The differential is a sophisticated piece of equipment that controls and distributes engine torque to the driving wheels. The differential shifts the engine torque’s direction so that your Ranger’s drive wheels turn in the proper direction using a gear set made up of ring and pinion gears. The gear ratio produced by the ring gear and pinion gear also multiplies torque.

The differential includes a set of side gears and pinion gears placed inside a carrier assembly. Spider gears are the combined name for pinion gears and side gears. The spider gears enable the drive wheels to revolve at various speeds, which allows the vehicle to turn a corner without skidding. The side gear’s spline attaches to the axle shafts, which are connected to the wheels, and the ring gear is bolted to the carrier assembly.

The separate parts of the differential assembly are supported by a variety of bearings, which also enable rotation with little friction. Fluid is poured into the differential to keep everything lubricated. Further, the Polaris Ranger boasts Turf Mode, which allows you to take tight turns at work or on the hunt and drive on the grass with minimal damage.

Also read: Polaris UTV Reliability, Check Your Model Here!

What Causes Differential Problems?

The use of improper and specialty lubricants is the main reason for differentials. Water can also cause a differential failure by entering through the vent or seals. This frequently occurs when driving through high water. When water gets inside, it can emulsify the differential lubrication and cause rusting on the surfaces of the gears and bearings.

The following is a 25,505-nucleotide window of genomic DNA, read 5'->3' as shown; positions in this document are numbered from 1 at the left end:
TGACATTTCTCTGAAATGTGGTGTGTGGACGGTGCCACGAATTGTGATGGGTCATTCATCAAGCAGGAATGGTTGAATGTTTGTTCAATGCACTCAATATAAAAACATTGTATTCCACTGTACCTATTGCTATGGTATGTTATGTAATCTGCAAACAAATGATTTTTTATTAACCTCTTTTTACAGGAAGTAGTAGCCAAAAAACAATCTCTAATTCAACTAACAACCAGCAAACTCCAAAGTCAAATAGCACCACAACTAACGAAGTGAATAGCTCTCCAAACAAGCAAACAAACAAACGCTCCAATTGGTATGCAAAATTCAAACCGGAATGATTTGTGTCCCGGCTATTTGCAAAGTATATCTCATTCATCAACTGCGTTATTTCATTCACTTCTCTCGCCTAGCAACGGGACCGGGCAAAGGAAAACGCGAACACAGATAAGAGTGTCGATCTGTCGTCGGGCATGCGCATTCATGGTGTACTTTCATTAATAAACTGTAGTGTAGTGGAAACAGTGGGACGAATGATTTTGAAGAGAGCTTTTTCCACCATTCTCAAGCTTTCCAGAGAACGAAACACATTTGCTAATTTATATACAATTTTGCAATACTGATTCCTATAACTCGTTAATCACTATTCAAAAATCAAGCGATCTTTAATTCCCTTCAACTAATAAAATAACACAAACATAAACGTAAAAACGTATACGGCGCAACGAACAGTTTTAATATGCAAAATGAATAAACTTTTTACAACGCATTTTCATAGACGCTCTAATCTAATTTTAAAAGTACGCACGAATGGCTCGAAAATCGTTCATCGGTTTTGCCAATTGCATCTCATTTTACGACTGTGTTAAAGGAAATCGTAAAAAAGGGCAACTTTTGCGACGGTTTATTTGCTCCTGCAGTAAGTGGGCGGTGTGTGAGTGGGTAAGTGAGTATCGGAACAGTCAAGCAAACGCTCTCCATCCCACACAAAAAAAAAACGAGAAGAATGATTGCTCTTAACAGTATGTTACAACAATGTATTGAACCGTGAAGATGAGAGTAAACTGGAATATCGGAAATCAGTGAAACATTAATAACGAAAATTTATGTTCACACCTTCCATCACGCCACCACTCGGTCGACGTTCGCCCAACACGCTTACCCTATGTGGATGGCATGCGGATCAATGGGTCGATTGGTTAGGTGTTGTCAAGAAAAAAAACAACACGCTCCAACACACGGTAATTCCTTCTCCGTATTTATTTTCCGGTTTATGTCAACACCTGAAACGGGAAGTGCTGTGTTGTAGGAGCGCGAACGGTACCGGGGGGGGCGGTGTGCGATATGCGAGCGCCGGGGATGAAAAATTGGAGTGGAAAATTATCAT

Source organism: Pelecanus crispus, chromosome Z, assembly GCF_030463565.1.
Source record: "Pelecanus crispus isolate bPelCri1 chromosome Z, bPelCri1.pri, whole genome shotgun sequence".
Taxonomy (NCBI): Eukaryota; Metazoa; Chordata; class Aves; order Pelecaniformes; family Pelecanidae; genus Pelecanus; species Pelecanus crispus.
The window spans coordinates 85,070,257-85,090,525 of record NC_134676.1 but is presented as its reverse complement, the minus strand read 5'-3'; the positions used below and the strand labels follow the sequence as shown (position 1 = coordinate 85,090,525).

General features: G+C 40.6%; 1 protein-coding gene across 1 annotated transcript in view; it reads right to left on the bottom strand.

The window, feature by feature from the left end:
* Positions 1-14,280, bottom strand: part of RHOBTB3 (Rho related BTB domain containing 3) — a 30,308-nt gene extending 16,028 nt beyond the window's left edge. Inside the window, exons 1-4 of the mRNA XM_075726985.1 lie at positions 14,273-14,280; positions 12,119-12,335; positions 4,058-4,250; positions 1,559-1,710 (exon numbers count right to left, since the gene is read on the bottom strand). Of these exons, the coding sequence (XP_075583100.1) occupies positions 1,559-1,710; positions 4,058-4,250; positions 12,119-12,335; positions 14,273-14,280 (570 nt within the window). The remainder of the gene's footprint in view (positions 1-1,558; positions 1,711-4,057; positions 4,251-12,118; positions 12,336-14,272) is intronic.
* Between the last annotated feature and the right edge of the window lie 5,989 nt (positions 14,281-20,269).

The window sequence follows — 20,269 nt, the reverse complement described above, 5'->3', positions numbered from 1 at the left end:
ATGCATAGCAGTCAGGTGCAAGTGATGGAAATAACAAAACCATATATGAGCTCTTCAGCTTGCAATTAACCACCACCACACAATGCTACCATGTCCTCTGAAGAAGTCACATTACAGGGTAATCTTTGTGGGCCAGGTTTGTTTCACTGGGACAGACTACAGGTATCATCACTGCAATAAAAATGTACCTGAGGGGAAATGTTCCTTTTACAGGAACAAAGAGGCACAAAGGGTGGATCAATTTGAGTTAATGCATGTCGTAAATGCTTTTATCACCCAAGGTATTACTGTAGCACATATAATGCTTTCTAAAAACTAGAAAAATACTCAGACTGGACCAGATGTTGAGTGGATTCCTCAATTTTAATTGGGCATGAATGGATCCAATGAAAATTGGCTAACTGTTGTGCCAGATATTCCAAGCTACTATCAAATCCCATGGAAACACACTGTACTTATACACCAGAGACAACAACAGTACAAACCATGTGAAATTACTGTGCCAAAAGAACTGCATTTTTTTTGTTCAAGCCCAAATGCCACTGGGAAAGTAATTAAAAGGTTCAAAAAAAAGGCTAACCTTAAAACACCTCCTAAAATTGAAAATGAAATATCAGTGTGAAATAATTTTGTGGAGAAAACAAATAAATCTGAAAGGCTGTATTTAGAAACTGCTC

Differential failure can also be brought on by vibrating seized U-joints. Sometimes the differential’s internal parts just become worn out from regular use. Additional frequent factors for differential failure include:

  • Low fluid
  • Contaminated fluid
  • An incorrect drive line angle
  • Seized or severely worn u-joints
  • Larger than regular tires or mismatched tires

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Common Signs of Polaris Ranger Differential Issues

Usually, you can tell When your rear differential starts to wear out. You will likely encounter the following:

  • Abnormal noises:
    Unusual noises are frequently one of the initial warning indications of a differential issue. The ring and pinion gear set or one of the differential’s bearings may malfunction if the drive axle makes a whining or growling noise while you are moving. Unlubricated interior parts of the differential could also bring on the whining sound.
  • Shaking and vibrations:
    When accelerating, you can detect vibration in the driveshaft if the rear differential’s universal joints are severely worn and torn.